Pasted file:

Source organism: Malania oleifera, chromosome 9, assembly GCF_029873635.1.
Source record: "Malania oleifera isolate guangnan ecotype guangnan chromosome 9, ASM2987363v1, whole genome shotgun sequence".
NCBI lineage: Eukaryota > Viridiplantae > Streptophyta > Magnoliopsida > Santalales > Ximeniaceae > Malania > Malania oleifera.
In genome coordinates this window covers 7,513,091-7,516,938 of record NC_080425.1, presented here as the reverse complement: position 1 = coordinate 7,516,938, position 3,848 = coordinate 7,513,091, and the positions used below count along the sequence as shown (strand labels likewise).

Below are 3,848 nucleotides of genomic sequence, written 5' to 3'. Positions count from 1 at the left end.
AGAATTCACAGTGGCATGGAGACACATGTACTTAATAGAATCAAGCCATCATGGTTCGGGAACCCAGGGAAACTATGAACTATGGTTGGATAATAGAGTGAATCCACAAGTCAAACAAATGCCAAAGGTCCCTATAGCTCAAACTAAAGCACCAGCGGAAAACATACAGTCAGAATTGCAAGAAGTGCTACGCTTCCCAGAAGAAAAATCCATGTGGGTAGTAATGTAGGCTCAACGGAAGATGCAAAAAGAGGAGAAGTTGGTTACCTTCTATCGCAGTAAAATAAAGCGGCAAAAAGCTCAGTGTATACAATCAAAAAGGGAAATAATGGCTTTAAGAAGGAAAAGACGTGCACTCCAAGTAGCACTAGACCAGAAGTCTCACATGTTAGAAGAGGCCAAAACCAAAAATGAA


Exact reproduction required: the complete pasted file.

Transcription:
Source organism: Malania oleifera, chromosome 9, assembly GCF_029873635.1.
Source record: "Malania oleifera isolate guangnan ecotype guangnan chromosome 9, ASM2987363v1, whole genome shotgun sequence".
NCBI lineage: Eukaryota > Viridiplantae > Streptophyta > Magnoliopsida > Santalales > Ximeniaceae > Malania > Malania oleifera.
In genome coordinates this window covers 7,513,091-7,516,938 of record NC_080425.1, presented here as the reverse complement: position 1 = coordinate 7,516,938, position 3,848 = coordinate 7,513,091, and the positions used below count along the sequence as shown (strand labels likewise).

Below are 3,848 nucleotides of genomic sequence, written 5' to 3'. Positions count from 1 at the left end.
AGAATTCACAGTGGCATGGAGACACATGTACTTAATAGAATCAAGCCATCATGGTTCGGGAACCCAGGGAAACTATGAACTATGGTTGGATAATAGAGTGAATCCACAAGTCAAACAAATGCCAAAGGTCCCTATAGCTCAAACTAAAGCACCAGCGGAAAACATACAGTCAGAATTGCAAGAAGTGCTACGCTTCCCAGAAGAAAAATCCATGTGGGTAGTAATGTAGGCTCAACGGAAGATGCAAAAAGAGGAGAAGTTGGTTACCTTCTATCGCAGTAAAATAAAGCGGCAAAAAGCTCAGTGTATACAATCAAAAAGGGAAATAATGGCTTTAAGAAGGAAAAGACGTGCACTCCAAGTAGCACTAGACCAGAAGTCTCACATGTTAGAAGAGGCCAAAACCAAAAATGAA